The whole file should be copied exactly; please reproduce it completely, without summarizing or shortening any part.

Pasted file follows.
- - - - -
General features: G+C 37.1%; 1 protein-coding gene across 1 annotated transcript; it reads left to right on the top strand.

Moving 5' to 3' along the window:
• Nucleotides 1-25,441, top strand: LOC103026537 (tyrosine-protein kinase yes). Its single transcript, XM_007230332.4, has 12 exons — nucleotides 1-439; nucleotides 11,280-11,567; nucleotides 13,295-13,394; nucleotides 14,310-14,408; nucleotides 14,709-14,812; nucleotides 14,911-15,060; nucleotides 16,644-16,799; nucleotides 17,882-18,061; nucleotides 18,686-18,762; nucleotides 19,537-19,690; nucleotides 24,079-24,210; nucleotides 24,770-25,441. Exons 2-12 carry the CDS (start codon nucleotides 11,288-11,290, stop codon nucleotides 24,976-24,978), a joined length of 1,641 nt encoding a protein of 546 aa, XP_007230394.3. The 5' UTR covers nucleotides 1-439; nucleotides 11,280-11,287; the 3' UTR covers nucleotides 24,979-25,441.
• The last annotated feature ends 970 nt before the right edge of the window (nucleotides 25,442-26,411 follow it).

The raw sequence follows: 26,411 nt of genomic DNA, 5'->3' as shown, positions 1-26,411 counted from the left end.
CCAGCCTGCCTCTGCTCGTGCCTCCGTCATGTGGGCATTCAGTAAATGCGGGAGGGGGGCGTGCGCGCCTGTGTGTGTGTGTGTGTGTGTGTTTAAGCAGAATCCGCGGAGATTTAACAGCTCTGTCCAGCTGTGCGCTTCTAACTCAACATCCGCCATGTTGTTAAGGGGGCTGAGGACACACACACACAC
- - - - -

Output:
General features: G+C 37.1%; 1 protein-coding gene across 1 annotated transcript; it reads left to right on the top strand.

Moving 5' to 3' along the window:
• Nucleotides 1-25,441, top strand: LOC103026537 (tyrosine-protein kinase yes). Its single transcript, XM_007230332.4, has 12 exons — nucleotides 1-439; nucleotides 11,280-11,567; nucleotides 13,295-13,394; nucleotides 14,310-14,408; nucleotides 14,709-14,812; nucleotides 14,911-15,060; nucleotides 16,644-16,799; nucleotides 17,882-18,061; nucleotides 18,686-18,762; nucleotides 19,537-19,690; nucleotides 24,079-24,210; nucleotides 24,770-25,441. Exons 2-12 carry the CDS (start codon nucleotides 11,288-11,290, stop codon nucleotides 24,976-24,978), a joined length of 1,641 nt encoding a protein of 546 aa, XP_007230394.3. The 5' UTR covers nucleotides 1-439; nucleotides 11,280-11,287; the 3' UTR covers nucleotides 24,979-25,441.
• The last annotated feature ends 970 nt before the right edge of the window (nucleotides 25,442-26,411 follow it).

The raw sequence follows: 26,411 nt of genomic DNA, 5'->3' as shown, positions 1-26,411 counted from the left end.
CCAGCCTGCCTCTGCTCGTGCCTCCGTCATGTGGGCATTCAGTAAATGCGGGAGGGGGGCGTGCGCGCCTGTGTGTGTGTGTGTGTGTGTGTTTAAGCAGAATCCGCGGAGATTTAACAGCTCTGTCCAGCTGTGCGCTTCTAACTCAACATCCGCCATGTTGTTAAGGGGGCTGAGGACACACACACACAC